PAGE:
Trump Threatens to 'Devastate Turkey Economically if They Hit Kurds'

Erdogan's spokesman fires back: 'Terrorists can't be your partners and allies'

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U.S. President Donald Trump talks to Turkish President Recep Tayyip Erdogan at NATO headquarters in Brussels, Belgium, July 11, 2018.
U.S. President Donald Trump talks to Turkish President Recep Tayyip Erdogan at NATO headquarters in Brussels, Belgium, July 11, 2018.Credit: \ POOL New/ REUTERS

U.S. President Donald Trump on Sunday warned Turkey not to conduct an offensive against Kurdish troops in northern Syria.

"Starting the long overdue pullout from Syria while hitting the little remaining ISIS territorial caliphate hard, and from many directions," Trump tweeted.

"Will devastate Turkey economically if they hit Kurds," Trump added. He also suggested the creation of a "20 mile safe zone."

"Likewise, do not want the Kurds to provoke Turkey," Trump said in another tweet.

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Turkish President Recep Tayyip Erdogan's spokesman responded on Monday, saying Turkey expected the United States to honor their strategic partnership.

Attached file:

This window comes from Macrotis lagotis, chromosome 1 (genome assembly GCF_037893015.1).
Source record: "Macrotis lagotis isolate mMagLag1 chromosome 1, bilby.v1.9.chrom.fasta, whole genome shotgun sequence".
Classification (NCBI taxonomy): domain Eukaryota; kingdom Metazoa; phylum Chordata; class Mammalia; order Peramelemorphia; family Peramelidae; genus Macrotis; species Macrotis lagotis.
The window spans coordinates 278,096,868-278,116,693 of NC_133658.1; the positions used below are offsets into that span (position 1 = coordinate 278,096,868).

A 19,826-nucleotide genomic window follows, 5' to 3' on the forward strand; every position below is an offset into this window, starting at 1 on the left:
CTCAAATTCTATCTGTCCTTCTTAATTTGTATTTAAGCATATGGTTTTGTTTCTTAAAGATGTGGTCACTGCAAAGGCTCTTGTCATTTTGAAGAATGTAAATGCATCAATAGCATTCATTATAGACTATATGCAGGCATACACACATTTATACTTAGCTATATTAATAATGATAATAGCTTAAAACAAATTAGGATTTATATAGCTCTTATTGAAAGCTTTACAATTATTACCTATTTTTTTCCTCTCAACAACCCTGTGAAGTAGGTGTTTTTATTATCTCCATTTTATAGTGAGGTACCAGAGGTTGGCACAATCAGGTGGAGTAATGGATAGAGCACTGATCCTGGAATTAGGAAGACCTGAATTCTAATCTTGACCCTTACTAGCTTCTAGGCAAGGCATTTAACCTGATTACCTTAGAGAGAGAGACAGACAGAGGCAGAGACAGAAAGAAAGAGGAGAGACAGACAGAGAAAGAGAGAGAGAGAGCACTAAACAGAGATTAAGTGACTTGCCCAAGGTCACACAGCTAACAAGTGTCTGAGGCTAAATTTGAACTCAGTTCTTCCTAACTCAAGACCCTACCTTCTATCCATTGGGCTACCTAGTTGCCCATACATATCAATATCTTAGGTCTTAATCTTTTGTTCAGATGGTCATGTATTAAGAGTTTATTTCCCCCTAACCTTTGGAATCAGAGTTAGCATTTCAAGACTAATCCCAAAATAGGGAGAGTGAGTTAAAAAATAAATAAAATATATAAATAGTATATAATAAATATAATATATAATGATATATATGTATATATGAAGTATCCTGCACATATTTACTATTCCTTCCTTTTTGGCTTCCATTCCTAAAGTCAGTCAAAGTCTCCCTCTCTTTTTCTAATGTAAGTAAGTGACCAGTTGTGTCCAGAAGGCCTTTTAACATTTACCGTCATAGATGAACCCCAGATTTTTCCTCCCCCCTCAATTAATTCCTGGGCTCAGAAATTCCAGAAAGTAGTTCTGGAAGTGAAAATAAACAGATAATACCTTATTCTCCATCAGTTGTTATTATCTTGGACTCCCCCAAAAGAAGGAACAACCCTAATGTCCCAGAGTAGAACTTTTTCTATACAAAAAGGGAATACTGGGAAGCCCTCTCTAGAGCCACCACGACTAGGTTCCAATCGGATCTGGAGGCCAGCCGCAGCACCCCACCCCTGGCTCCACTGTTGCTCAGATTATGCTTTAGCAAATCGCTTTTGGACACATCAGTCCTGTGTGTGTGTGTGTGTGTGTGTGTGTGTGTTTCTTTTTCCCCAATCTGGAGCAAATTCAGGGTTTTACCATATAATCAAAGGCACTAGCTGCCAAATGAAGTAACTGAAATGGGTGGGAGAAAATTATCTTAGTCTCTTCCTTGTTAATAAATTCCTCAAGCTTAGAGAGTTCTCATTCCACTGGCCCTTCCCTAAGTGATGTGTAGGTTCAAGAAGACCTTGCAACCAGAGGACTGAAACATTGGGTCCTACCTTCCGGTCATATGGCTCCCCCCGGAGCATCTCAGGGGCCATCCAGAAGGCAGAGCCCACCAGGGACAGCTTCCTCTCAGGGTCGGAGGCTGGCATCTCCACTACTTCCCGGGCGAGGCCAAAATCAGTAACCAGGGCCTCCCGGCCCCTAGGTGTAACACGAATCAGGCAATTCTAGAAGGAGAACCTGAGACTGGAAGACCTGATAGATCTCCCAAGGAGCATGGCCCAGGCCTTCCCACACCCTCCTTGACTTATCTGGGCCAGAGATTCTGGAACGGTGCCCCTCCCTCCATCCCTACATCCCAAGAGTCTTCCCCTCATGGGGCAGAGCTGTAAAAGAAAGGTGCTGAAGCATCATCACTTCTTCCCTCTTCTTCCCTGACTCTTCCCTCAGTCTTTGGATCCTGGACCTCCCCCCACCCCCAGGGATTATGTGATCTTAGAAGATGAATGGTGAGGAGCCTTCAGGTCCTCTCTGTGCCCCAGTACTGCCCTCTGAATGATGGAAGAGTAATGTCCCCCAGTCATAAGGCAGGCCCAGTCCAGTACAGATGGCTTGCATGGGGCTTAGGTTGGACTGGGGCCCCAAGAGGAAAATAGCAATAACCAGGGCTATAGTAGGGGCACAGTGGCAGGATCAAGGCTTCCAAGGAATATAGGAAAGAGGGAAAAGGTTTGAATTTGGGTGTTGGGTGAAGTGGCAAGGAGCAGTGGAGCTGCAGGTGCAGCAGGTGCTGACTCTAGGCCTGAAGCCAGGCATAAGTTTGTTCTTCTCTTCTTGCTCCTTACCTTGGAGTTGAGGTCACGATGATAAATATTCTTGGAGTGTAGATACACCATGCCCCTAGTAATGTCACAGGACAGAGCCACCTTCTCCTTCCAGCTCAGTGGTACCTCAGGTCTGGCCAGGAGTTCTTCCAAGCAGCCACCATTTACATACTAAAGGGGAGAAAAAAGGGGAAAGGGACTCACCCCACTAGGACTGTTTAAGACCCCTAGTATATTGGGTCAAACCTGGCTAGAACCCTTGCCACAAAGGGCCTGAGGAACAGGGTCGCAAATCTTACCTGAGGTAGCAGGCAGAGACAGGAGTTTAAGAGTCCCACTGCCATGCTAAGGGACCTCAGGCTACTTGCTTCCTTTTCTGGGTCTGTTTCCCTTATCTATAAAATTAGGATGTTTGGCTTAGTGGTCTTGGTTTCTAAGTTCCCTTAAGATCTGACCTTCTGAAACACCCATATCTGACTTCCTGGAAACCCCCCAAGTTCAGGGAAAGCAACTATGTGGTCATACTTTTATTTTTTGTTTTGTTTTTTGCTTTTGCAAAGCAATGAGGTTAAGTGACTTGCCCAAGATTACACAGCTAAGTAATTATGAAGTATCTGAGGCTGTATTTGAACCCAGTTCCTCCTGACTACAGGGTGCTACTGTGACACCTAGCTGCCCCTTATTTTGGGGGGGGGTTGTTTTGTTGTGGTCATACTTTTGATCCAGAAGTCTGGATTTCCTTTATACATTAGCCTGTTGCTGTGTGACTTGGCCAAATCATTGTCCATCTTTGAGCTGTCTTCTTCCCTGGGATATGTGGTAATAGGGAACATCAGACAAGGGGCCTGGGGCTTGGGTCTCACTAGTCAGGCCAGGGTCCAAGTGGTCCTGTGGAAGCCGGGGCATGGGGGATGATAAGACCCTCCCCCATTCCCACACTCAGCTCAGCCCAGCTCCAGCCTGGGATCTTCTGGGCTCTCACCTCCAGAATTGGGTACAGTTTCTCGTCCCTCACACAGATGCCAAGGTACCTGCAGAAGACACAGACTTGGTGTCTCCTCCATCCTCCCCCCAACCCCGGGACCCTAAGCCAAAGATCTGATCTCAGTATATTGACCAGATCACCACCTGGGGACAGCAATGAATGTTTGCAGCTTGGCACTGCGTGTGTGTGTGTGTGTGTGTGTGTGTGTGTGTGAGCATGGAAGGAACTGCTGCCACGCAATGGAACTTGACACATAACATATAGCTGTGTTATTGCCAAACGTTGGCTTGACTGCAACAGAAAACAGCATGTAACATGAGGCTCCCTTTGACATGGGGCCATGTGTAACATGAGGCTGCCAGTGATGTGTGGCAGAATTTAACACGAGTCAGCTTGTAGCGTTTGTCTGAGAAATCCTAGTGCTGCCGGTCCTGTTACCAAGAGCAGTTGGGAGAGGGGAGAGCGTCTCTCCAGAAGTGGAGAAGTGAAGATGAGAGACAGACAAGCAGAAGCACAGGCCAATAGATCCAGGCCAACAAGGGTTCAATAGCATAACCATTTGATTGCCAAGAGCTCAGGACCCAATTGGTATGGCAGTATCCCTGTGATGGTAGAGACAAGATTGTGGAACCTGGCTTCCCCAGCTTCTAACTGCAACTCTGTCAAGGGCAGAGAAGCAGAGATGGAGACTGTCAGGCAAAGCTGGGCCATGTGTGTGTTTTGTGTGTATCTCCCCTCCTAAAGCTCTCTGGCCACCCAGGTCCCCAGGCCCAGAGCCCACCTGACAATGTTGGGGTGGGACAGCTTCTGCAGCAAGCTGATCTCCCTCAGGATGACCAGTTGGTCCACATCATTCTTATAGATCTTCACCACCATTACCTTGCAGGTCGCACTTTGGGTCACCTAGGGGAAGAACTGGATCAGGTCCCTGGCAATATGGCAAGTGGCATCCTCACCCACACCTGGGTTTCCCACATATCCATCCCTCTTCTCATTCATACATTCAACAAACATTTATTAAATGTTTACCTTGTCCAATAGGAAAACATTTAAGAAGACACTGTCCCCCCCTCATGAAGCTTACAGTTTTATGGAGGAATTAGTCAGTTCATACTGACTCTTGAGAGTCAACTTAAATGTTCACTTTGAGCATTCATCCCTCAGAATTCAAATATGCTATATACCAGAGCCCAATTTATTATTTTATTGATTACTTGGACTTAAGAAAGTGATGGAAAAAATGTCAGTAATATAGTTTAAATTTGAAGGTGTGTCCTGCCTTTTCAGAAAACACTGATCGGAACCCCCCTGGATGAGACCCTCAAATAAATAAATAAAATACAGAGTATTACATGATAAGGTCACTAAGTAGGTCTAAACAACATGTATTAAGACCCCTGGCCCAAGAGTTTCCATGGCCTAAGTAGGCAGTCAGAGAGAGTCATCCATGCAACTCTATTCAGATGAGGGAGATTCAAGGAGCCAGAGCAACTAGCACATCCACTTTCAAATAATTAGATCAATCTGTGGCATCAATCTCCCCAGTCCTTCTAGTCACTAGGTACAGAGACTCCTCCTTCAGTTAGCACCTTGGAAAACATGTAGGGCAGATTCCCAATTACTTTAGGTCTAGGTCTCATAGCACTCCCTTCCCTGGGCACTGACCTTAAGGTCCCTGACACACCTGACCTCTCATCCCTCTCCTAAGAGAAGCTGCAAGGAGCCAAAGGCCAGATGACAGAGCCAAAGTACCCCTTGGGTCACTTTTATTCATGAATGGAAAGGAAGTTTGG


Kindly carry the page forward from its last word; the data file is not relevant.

Relations between the two NATO allies have been strained over U.S. backing for the Kurdish YPG, which Turkey views as an extension of the outlawed Kurdistan Workers Party (PKK) that is waging a decades-long insurgency on Turkish soil. 

"Mr @realDonaldTrump It is a fatal mistake to equate Syrian Kurds with the PKK, which is on the U.S. terrorists list, and its Syria branch PYD/YPG," spokesman Ibrahim Kalin wrote on Twitter. 

"Terrorists can't be your partners & allies. Turkey expects the U.S. to honor our strategic partnership and doesn't want it to be shadowed by terrorist propaganda," he said. 

Trump announced the withdrawal of 2,000 U.S. troops from Syria last month. Ankara postponed a planned offensive against Kurdish militants in northern Syria, but still pledged to pick up the battle against the Islamic State group after the U.S. withdrawal.

Turkish Foreign Minister Mevlut Cavusoglu said Thursday that the fight against Kurdish People's Protection Units (YPG) does not depend on "anybody's permission," and threatened to strike the Kurds should Trump not follow through with his announced withdrawal.

“If the [pullout] is put off with ridiculous excuses like Turks are massacring Kurds, which do not reflect the reality, we will implement this decision,” Cavusoglu said, referring to Turkey's threat to launch an incursion into Kurdish controlled Syria.

The YPG in Syria fought alongside the United States against Islamic State extremists. But Ankara regards the YPG, which controls territories on the border with Turkey, as a terrorist organization linked to insurgents of the outlawed Kurdistan Workers' Party (PKK) inside Turkey.

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